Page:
TUNIS/BENGHAZI Libya (Reuters) - Libya’s political strife intensified on Monday as a rival government that has seized the capital stepped up its battle for power and legitimacy, taking control of a key oilfield, according to a security commander, and meeting its first foreign minister.
An armed brigade from Operation Dawn, one of the factions backing the rival government, took control of Libya’s largest oilfield, El Sharara, a commander in charge of security at the site said. If confirmed, it would be the first attempt to take physical control of oil production by the rival government.
The Tripoli-based rival administration has also appointed its own oil minister in a move seen by analysts as designed to assert more pressure on Libya’s National Oil Corp, which had previously remained largely above the political forces tearing at the seams of the country.
While the National Oil Corp said El Sharara would reopen by Wednesday, the growing turmoil has cast doubt on Libya’s ability to maintain its recent rebound in output, which contributed to a near 30 percent drop in international oil prices since June.
“The manager of the field insists reopening the field just because he wants to make good relations with the invaders,” said commander Abdulhamid Kraeer, who belongs to a brigade from Zintan allied to the internationally recognized government, which has fled to the country’s east.
“But it is difficult to reopen the (El Sharara) field as there will be, I guess, an escalation,” he said, adding that the attackers belong to Operation Dawn, the brigade controlling Tripoli. Dawn was not immediately available for comment.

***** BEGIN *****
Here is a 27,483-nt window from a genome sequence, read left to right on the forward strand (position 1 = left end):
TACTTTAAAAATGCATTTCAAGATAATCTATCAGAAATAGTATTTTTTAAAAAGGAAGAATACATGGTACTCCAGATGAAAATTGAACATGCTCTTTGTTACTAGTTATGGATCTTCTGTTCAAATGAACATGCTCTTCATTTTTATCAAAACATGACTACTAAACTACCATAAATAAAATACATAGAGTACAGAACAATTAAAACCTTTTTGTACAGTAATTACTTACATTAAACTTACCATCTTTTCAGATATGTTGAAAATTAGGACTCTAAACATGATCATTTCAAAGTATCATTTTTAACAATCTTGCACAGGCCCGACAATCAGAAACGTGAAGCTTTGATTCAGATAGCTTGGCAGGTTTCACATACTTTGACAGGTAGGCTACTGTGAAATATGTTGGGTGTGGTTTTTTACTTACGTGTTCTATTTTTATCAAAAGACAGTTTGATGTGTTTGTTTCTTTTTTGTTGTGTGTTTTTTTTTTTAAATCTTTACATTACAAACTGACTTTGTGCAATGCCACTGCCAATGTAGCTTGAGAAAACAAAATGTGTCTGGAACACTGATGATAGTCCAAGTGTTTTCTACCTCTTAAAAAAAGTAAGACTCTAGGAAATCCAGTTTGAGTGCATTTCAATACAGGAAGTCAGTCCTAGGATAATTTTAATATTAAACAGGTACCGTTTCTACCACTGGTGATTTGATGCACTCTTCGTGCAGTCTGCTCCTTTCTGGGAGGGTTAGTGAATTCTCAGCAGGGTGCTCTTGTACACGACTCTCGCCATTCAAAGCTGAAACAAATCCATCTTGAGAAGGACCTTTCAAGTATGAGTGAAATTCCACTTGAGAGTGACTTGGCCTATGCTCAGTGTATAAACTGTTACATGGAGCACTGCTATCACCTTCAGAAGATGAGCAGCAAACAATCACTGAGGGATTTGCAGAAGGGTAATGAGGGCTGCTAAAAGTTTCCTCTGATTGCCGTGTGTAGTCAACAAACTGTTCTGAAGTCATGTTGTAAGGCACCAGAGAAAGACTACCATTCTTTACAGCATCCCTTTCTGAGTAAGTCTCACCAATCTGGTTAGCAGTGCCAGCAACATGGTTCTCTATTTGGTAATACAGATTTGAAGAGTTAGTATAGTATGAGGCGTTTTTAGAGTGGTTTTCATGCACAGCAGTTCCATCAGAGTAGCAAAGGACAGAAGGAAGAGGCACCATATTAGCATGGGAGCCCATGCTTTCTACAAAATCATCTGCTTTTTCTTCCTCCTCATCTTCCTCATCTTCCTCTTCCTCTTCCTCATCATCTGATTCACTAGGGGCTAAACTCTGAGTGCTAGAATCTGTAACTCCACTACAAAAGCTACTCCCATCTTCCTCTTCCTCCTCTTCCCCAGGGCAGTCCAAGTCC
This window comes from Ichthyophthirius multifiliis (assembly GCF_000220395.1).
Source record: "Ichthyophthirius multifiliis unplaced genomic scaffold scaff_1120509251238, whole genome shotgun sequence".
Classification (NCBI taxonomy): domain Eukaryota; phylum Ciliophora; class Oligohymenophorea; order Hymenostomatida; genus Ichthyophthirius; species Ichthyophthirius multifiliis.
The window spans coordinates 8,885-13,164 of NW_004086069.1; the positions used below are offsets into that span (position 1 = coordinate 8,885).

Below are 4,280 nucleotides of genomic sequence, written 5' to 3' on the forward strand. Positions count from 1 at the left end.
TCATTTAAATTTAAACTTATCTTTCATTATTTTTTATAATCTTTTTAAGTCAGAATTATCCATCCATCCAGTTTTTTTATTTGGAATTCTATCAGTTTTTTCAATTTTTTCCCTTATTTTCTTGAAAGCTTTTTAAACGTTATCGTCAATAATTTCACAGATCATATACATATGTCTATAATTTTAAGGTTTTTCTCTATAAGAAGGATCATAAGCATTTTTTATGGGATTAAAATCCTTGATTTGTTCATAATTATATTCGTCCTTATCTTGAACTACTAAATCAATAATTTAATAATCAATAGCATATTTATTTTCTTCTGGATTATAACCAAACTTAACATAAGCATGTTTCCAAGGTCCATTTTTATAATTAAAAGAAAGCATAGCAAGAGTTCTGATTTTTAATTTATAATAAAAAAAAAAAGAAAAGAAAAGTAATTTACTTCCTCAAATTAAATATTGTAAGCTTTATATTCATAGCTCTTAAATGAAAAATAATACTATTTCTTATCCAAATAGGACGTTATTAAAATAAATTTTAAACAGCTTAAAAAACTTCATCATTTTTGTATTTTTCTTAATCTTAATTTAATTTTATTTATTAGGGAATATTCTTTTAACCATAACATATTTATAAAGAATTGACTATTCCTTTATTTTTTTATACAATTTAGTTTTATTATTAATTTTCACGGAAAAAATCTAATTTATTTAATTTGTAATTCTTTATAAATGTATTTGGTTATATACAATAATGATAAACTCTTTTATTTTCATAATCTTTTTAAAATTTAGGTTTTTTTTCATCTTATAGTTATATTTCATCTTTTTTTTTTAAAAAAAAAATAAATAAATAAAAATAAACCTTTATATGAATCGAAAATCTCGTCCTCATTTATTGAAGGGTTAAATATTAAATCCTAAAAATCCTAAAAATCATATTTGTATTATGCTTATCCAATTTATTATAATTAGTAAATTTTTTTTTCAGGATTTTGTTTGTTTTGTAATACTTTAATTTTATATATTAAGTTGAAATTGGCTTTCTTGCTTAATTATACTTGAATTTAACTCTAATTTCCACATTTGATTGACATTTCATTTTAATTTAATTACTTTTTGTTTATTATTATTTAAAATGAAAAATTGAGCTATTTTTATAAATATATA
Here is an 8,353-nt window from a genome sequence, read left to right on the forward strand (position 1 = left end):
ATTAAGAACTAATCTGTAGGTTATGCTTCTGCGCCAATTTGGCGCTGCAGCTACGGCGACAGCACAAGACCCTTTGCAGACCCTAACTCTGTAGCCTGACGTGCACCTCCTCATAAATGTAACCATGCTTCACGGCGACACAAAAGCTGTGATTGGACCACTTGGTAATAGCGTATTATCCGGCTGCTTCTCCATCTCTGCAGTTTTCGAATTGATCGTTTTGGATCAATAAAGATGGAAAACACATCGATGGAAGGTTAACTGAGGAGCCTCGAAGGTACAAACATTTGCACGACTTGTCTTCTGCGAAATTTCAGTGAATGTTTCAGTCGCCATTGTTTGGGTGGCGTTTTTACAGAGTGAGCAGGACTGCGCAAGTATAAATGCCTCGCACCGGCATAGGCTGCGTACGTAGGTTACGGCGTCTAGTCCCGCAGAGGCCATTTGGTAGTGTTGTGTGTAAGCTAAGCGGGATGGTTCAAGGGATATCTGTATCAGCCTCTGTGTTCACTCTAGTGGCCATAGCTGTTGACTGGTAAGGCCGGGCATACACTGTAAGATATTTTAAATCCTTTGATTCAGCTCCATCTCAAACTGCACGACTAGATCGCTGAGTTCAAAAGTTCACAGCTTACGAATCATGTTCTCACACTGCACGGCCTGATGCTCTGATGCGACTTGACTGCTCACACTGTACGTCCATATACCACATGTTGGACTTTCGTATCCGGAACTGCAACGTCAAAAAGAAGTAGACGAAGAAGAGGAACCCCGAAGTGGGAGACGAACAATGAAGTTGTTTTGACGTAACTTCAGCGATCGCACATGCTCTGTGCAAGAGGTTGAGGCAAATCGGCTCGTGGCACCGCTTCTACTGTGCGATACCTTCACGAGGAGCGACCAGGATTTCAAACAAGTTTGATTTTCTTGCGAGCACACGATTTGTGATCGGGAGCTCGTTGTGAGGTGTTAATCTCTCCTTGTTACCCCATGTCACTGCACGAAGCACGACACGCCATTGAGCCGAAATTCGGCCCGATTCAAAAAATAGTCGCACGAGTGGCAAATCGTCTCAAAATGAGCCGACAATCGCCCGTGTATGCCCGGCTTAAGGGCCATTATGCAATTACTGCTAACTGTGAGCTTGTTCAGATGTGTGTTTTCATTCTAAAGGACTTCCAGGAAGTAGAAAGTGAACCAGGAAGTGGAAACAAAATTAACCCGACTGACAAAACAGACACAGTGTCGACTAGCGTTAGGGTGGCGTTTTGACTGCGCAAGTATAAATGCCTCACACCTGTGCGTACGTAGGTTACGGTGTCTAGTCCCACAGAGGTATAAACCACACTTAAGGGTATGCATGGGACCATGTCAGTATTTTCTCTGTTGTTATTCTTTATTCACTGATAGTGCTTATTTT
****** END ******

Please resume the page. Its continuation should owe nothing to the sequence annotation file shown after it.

Libya’s oil production rose above 900,000 barrels a day in September, sharply above lows of 100,000 barrels a day in June.
But it now looks increasingly under threat, and has already fallen to around 500,000 bpd at most.
In another sign of shifting power, Sudanese foreign minister Ali Karti flew to Tripoli to meet Omar al-Hassi, prime minister of the rival government. A Turkish envoy had already met Hassi, who has so-far been shunned by Western powers.
The internationally recognized government, based in the eastern city of Tobruk since August, has not appointed an oil minister, leading to questions about who will represent Libya when the OPEC producer group meets in Vienna later this month.
Geoffrey Howard, North Africa analyst at Control Risks, said the development at El Sharara highlighted the struggle between the rival political factions vying to run the country.
He cautioned that Western powers’ opposition to the rival government, which is aligned with a number of Islamist factions, could lead to curbs on Libya’s ability to export oil.
“We could potentially see sanctions imposed if Islamist groups take control of facilities, and then Libya will struggle to attract credible buyers,” he said.
In September, the United Nations started a dialogue between the parties based on the assumption the House of Representatives, which is also located in the east, is the legitimate body.
That position has come under pressure with a ruling from Libya’s Supreme Court declaring the house invalid. The court is based in Tripoli but a muted response from Western powers shows the struggle to come to grips with the new realities.
NOC also said another field, El Feel, where production was halted by a power outage due to the violence at neighboring El Sharara, could return on Wednesday.
Another oil official, asking not to be named, offered a more cautious opinion. “It might take a few days as the workers need to return first.”
Separately, a sit-in protest by security guards over unpaid wages halted exports from the eastern Hariga port on Saturday, and the port remained closed on Monday.
Rebels who have seized oil ports in the past to press demand for regional autonomy said on Friday they would declare independence in the east if the world recognized the rival government in Tripoli.
Reporting by Ahmed Elumami in Tunis and Ayman al-Warfalli in Benghazi; Writing by Ulf Laessing, David Sheppard and Sam Wilkin; Editing by Louise Heavens and David Evans